Major changes in your sleep cycle can certainly wreak havoc on you. This is what jet lag is. Ask anyone who's flown to Europe or Asia. Or Hawaii. Or even coast-to-coast. But when we change the clocks twice a year we're only talking about one hour. Just one hour. "Oh, MAB," I can hear you saying, "That's still a time change! It messed me up!" Yeah? Okay, here's a question for you. What time do you get up to go to work on a normal weekday? For some, it's 6:00. For some it's 7:00.
Okay, now what time do you get up on a normal weekend day? I guarantee you it isn't 6 or 7 for the vast majority. It's probably closer to 9 or 10. ("It's Saturday! I get to sleep in!") So, unless you go to bed and wake up at exactly the same time every day, you are screwing with your sleep cycle far more drastically than this measly hour that switches but twice a year. And you're doing it every week.
That messed-up feeling you're having is entirely in your head. It's fed, of course, by perceived wisdom and even our media. I've seen "reports" on local and even national news warning people to be careful when driving after time changes. 'Cause you're so messed up. You'll definitely be groggy. So thanks for feeding the nonsense, American media.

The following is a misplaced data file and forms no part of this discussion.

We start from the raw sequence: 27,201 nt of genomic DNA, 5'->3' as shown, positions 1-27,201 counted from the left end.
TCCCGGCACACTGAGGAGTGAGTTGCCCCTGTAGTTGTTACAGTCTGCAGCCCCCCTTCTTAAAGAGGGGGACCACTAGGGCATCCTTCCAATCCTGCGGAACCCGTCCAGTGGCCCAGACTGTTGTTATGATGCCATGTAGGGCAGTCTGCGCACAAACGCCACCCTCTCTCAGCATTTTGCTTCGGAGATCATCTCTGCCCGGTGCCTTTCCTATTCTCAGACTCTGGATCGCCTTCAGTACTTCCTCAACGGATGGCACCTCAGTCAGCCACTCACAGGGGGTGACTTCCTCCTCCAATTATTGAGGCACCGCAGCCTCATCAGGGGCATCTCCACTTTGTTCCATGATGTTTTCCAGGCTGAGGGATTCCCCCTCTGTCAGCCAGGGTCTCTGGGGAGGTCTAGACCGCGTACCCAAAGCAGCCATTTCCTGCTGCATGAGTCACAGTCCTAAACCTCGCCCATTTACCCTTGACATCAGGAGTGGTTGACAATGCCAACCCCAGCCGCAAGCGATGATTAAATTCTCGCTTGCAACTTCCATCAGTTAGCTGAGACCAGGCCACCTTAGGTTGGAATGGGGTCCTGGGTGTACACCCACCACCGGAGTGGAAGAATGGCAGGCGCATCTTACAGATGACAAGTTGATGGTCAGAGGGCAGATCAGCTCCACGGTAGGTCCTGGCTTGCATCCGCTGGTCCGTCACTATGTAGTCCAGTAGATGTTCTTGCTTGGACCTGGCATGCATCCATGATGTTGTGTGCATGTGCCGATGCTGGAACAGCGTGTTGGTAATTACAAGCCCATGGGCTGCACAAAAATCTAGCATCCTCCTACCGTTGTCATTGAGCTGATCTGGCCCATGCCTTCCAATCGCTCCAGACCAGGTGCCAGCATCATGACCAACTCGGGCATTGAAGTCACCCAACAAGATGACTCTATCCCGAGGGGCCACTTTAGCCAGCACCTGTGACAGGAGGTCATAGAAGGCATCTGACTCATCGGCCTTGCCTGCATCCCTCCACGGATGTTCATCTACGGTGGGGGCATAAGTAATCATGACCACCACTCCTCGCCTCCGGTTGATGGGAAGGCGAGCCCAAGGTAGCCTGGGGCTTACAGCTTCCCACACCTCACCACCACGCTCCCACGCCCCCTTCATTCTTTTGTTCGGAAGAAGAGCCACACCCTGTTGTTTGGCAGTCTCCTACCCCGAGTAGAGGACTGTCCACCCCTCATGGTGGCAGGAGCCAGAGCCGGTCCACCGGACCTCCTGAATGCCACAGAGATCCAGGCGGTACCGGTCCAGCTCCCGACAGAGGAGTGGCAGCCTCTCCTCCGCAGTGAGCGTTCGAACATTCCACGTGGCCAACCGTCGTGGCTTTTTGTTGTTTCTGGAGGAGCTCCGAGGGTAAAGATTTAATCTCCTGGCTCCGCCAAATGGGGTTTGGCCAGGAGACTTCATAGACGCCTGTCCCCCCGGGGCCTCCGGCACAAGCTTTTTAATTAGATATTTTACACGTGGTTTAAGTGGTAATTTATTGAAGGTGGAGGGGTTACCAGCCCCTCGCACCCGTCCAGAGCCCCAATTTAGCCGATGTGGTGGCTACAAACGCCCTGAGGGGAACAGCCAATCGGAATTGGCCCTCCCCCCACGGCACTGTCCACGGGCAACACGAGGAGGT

So you didn't "lose an hour of sleep" last night. You probably slept as much as you would have anyway. This is why they do this on a weekend, when you mess with your internal clock all the time anyway. You lost an hour of watching TV, or reading cranky blog posts.
I have nothing to say on the merits of Daylight Savings Time. I don't care one way or the other what time we all agree it is. We can argue over whether it's better to have it lighter in the morning or in the evening. Go to it. But the discussion and accompanying grief about "gaining" or "losing" sleep is just plain silly.
It's just an hour, people. Get over it.